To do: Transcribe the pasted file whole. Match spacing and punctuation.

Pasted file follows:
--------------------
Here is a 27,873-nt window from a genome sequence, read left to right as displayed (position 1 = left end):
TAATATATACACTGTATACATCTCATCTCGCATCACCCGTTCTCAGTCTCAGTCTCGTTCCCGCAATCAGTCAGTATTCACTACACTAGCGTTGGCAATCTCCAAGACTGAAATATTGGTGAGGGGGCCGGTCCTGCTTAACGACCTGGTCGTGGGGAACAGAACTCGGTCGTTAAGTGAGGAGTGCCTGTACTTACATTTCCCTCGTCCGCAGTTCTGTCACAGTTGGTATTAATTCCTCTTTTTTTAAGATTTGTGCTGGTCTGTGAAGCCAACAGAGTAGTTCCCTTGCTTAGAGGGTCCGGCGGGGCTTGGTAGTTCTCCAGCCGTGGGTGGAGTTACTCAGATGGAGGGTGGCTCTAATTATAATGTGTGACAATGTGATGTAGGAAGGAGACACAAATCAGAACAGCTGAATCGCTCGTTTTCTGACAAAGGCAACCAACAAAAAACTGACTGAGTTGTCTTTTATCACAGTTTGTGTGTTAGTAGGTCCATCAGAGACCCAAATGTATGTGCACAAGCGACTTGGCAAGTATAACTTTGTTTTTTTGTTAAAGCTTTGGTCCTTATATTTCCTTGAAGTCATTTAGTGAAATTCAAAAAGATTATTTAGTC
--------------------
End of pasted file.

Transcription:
Here is a 27,873-nt window from a genome sequence, read left to right as displayed (position 1 = left end):
TAATATATACACTGTATACATCTCATCTCGCATCACCCGTTCTCAGTCTCAGTCTCGTTCCCGCAATCAGTCAGTATTCACTACACTAGCGTTGGCAATCTCCAAGACTGAAATATTGGTGAGGGGGCCGGTCCTGCTTAACGACCTGGTCGTGGGGAACAGAACTCGGTCGTTAAGTGAGGAGTGCCTGTACTTACATTTCCCTCGTCCGCAGTTCTGTCACAGTTGGTATTAATTCCTCTTTTTTTAAGATTTGTGCTGGTCTGTGAAGCCAACAGAGTAGTTCCCTTGCTTAGAGGGTCCGGCGGGGCTTGGTAGTTCTCCAGCCGTGGGTGGAGTTACTCAGATGGAGGGTGGCTCTAATTATAATGTGTGACAATGTGATGTAGGAAGGAGACACAAATCAGAACAGCTGAATCGCTCGTTTTCTGACAAAGGCAACCAACAAAAAACTGACTGAGTTGTCTTTTATCACAGTTTGTGTGTTAGTAGGTCCATCAGAGACCCAAATGTATGTGCACAAGCGACTTGGCAAGTATAACTTTGTTTTTTTGTTAAAGCTTTGGTCCTTATATTTCCTTGAAGTCATTTAGTGAAATTCAAAAAGATTATTTAGTC